Whatever the reason, if you're having lots of symptoms all of the time over a long period of time then there’s a risk your airways will become permanently narrowed, scarred and inflamed, which can mean your symptoms get worse.
How you can help reduce your risk of long term lung damage
Changes to the structure of your airways can be avoided with good asthma management. While this is often easier said than done if you have severe asthma, because it can be a challenge to find the right treatment, there are still lots of things you can do to help manage your symptoms. The top three things you can do:
- Go for regular reviews of your medicines to check how well they’re working to reduce your symptoms.
- Work out which pollutants and irritants, such as dust, fumes and pollen, affect you so you can avoid them wherever possible.
- Quit if you smoke – you can find lots of top tips here.
"I wish I’d known earlier that frequent asthma attacks cause permanent damage to your lungs and cause your condition to deteriorate. I would never have moved to London, and avoided stress, if I’d known – but I didn’t know about airway remodelling until it had already happened. I saw hundreds of specialists during my childhood and no-one mentioned it – one suggested that I move to the beach, but didn’t say why.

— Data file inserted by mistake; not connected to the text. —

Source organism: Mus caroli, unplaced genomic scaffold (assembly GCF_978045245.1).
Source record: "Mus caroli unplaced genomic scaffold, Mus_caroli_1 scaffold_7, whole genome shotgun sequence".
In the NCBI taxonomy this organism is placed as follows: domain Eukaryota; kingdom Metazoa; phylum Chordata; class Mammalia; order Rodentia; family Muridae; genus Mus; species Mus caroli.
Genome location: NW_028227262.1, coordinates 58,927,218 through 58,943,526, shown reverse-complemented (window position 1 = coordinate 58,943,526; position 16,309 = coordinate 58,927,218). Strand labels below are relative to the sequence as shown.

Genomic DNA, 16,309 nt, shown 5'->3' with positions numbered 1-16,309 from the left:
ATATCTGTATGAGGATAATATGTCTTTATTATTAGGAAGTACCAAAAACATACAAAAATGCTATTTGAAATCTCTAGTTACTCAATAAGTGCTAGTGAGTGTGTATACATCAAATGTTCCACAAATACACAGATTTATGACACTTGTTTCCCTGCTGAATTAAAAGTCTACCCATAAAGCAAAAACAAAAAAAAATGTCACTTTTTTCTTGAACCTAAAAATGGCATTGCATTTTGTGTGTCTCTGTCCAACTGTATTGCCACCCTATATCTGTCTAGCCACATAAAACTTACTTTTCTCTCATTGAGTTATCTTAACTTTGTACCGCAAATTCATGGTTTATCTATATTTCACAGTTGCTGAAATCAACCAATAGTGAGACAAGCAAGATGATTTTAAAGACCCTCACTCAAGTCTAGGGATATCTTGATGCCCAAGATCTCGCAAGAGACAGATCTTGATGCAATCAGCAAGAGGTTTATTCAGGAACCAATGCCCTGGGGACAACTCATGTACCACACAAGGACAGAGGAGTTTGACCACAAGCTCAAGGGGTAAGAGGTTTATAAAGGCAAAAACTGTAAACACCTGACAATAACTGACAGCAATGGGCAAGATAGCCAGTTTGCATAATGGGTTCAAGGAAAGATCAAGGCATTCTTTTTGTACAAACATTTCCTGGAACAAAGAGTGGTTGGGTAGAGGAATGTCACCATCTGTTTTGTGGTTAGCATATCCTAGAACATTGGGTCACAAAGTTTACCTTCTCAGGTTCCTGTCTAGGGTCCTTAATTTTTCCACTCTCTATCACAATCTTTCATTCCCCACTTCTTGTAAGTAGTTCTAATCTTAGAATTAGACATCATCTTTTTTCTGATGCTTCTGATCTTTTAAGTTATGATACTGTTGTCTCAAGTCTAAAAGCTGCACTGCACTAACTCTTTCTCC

"When I asked about it, I was told ‘it’s not a hard and fast rule’ and that it doesn’t happen to everyone, but it does happen, and people should be told. It’s an extremely serious condition – I want to tell people to avoid scarring to their lungs at all costs. I would have lived very differently – stayed away from stress, people who smoke, cats, and pollen, and lived a quiet life. Instead I took all those risks and just battled the symptoms with steroids." - Sean Michael, 44
In cases where airway remodelling has already happened, a treatment called bronchial thermoplasty may help.
Complications of severe asthma
Long term severe asthma can sometimes lead to a chronic lung condition called COPD (chronic obstructive pulmonary disease) or ACO (asthma-COPD overlap). You can find out more about both these conditions here.